Now, I love to bake.  And this task (for which I cheerfully volunteered, not thinking about the calendar) would normally be right up my alley.  But these cakes are supposed to be fancy and beautiful, and this is SO not the week for me to have time to pull that together.  Not if I plan to get any sleep at all before Thursday, anyway.

So I ask: can any of you recommend a recipe for a cake that looks beautiful and special but isn't terribly time-consuming to make??  Pretty please?  ;)






Saturday, May 4, 2013

The Perils Of Boy Laundry

Curiously, when I arrived to collect Thing One from his friend's birthday party/sleepover this morning, he was out in the front yard collecting salamanders with two of his buddies.  In his pajamas.  Upon closer inspection, I also noted three band-aids on him that had not been there the evening before, plus a thick caking of dirt from one end to the other...he even had some inside his nose and ears.  From the boy standpoint, a very successful party indeed!  The party-hosting friend has a veritable menagerie of pets that includes a snake and several large tarantulas, none of which (thank the Lord) appear to have stowed away in his bag.  I suppose I should be grateful that he only wants to add a salamander to our own menagerie after this experience.



But you can bet that I will be checking his pockets very carefully before I wash the dirty clothes he brought home.  And possibly wearing gloves while I do it!


Friday, May 3, 2013

Laughter Really Is The Best Medicine

Had a rotten day yesterday.  It was a blivot of a day, to start: events and responsibilities positively overflowing the bounds of the day and my patience.  Topped off, to add insult to injury, with a report that my boys have been acting up on the school bus.

Woke up still annoyed this morning, with a bruised knee from yesterday's taekwondo class to boot.  Made the correct and adult (but aggravating!) decision to sit out this morning's class so as not to worsen the injury, then spent two hours dealing with paperwork relating to various bureaucratic things (tedious) and Thing One's eventual appointment with the doctor who will tell us if he has ADD or is just bored at school or both (upsetting.)  By the time I dropped off his doctor's admission paperwork at her office, I was really not in a good mood.

Fortunately, I also had plans to get together with some of my taekwondo girlfriends for lunch today.  Seven of us met for Thai food, and the conversation had us laughing so hard we were crying!  My mascara was running by the time we left the restaurant, two hours after we first sat down.  And in those two hours, my whole outlook on the day shifted.

Which is a really good thing, since Himself jetted off to New Orleans this morning for Jazzfest with the guys and won't be back till Sunday.  We'll see if there's still a smile on my face by the time he gets back!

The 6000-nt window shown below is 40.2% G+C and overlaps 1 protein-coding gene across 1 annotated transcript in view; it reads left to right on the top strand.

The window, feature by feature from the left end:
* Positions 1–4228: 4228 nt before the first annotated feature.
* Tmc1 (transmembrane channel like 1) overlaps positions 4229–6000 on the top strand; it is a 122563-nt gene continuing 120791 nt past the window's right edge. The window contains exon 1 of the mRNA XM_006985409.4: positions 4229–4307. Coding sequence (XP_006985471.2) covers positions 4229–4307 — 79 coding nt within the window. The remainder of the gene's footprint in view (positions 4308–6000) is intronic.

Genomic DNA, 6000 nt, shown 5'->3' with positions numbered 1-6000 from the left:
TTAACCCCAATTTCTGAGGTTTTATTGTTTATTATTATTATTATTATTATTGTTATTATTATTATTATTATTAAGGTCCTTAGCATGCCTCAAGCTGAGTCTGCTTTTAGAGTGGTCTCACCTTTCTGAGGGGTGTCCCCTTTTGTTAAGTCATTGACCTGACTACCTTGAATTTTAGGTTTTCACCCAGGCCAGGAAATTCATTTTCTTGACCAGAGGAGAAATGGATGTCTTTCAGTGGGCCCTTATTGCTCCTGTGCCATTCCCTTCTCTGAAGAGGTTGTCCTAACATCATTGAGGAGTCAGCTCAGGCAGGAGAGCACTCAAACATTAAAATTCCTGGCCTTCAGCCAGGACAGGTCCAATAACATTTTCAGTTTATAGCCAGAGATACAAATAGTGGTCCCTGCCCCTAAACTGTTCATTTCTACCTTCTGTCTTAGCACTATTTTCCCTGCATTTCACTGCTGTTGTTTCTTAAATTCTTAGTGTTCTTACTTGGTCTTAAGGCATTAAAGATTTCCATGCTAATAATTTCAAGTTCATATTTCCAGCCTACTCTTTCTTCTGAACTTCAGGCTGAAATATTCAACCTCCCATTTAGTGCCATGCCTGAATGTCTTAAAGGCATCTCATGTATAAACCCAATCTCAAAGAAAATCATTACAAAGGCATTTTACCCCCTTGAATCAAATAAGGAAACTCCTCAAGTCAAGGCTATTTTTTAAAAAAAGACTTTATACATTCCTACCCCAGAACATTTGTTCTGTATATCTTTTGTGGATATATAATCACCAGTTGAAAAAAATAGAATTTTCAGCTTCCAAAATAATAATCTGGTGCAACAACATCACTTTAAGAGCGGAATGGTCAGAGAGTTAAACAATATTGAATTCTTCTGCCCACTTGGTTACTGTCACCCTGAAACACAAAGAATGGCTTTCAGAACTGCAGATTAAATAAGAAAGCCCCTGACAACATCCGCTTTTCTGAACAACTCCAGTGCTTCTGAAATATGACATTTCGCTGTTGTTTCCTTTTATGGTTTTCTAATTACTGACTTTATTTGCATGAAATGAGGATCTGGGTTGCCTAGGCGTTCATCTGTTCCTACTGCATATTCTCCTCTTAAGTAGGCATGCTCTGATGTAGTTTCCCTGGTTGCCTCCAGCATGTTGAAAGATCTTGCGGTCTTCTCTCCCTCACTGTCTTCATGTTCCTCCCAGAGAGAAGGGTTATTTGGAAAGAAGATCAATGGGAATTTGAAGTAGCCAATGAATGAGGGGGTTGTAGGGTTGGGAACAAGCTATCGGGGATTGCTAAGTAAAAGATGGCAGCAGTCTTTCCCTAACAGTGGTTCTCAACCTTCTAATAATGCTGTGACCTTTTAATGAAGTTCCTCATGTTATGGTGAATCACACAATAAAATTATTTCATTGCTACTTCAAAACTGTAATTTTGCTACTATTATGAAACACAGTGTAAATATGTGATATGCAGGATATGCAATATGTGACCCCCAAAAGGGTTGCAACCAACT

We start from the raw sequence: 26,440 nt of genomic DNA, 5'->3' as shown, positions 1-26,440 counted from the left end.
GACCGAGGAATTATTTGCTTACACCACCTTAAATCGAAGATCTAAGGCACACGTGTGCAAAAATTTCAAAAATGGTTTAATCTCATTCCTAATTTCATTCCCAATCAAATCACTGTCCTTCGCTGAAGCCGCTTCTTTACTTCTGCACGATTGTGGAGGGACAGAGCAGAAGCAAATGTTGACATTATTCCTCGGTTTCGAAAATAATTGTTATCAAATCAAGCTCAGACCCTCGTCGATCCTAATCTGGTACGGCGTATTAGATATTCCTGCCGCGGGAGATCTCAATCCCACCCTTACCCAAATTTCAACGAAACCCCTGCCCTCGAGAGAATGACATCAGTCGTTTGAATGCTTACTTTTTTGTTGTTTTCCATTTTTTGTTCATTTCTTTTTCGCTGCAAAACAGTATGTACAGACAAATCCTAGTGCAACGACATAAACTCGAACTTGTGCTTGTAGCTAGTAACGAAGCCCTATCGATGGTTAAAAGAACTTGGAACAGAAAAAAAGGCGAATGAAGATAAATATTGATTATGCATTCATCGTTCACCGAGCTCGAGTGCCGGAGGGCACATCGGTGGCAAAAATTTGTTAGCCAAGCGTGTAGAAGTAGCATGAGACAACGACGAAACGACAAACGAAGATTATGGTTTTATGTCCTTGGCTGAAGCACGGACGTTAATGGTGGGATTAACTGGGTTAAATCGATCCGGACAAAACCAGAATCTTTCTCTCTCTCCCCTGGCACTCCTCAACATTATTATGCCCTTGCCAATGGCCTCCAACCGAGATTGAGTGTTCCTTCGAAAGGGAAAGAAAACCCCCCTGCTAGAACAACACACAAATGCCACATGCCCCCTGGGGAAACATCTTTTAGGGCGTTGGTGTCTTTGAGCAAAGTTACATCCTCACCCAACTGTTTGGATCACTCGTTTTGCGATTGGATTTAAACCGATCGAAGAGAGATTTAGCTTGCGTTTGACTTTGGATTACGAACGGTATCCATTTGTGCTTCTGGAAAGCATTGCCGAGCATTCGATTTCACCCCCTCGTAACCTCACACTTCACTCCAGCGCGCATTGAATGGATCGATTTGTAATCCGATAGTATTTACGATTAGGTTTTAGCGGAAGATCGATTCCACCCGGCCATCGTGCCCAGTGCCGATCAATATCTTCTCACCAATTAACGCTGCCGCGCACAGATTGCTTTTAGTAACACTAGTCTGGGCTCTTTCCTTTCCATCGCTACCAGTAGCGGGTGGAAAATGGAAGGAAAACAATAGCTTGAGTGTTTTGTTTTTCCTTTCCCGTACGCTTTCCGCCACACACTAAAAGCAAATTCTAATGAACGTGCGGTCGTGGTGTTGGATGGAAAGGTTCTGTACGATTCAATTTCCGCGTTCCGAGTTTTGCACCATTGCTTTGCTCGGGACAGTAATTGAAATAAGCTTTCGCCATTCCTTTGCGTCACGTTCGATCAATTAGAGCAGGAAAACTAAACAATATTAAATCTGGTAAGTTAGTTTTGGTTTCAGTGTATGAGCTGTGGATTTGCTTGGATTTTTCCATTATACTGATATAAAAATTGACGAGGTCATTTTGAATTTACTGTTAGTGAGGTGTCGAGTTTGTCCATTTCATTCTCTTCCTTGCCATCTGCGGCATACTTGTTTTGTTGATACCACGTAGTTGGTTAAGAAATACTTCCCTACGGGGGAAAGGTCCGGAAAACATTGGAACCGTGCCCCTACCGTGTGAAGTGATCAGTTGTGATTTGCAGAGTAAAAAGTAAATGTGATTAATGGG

Lieb and Let Lieb

Recently, Mom on the Edge (who writes about multicultural and special needs parenting over at Mom in Two Cultures) nominated me for a Liebster Award.

Like her, I hadn't heard of it before being nominated...apparently this is an award given to up and coming bloggers (not my words!) who have fewer than 200 followers.  According to Google Translate, "Liebster" means "dearest" in German--hey, it's been a long time since the last German class I took in college--so I'll take the nomination as a compliment and run with it.

The rules vary widely depending on where you look, but are generally as follows:

1) Answer 11 questions posed by the blogger who nominated you
2) Post 11 random facts about yourself
3) Pass the award along to 11 fellow bloggers
4) Pose your own set of 11 questions to those bloggers

Here goes:

These are the questions posed by MotE:

1) What's your favorite TV show?
Big Bang Theory.  No question.

2) Which app do you wish existed but doesn't?
Honestly can't think of one.  Either pretty sad, or a tribute to the ingenuity of app developers.

3) If you could travel anywhere, where would you go?
Greece. Still on my lifetime bucket list.  Would love to ride the Venice Simplon-Orient-Express too.

4) With which cartoon character do you most identify?
The mother in the Baby Blues comic strip.  Does that count??

5) Which is worse, cooking or cleaning?
Cleaning!!  I like cooking and am an enthusiastic baker.

6) What's your favorite book?
No possible way to answer this question--too many possibilities!!  Pride and Prejudice, The Hound of the Baskervilles, Murder with Peacocks (Donna Andrews--one of the funniest books I've ever read), Jane Eyre, Murder on the Orient Express, and Little Women would all make the short list.  

7) What's your earliest memory?
Pretending to be asleep when my mother came upstairs to check on me at naptime.  I must have been three or four.

8) Do you like roller coasters (literally, not figuratively?)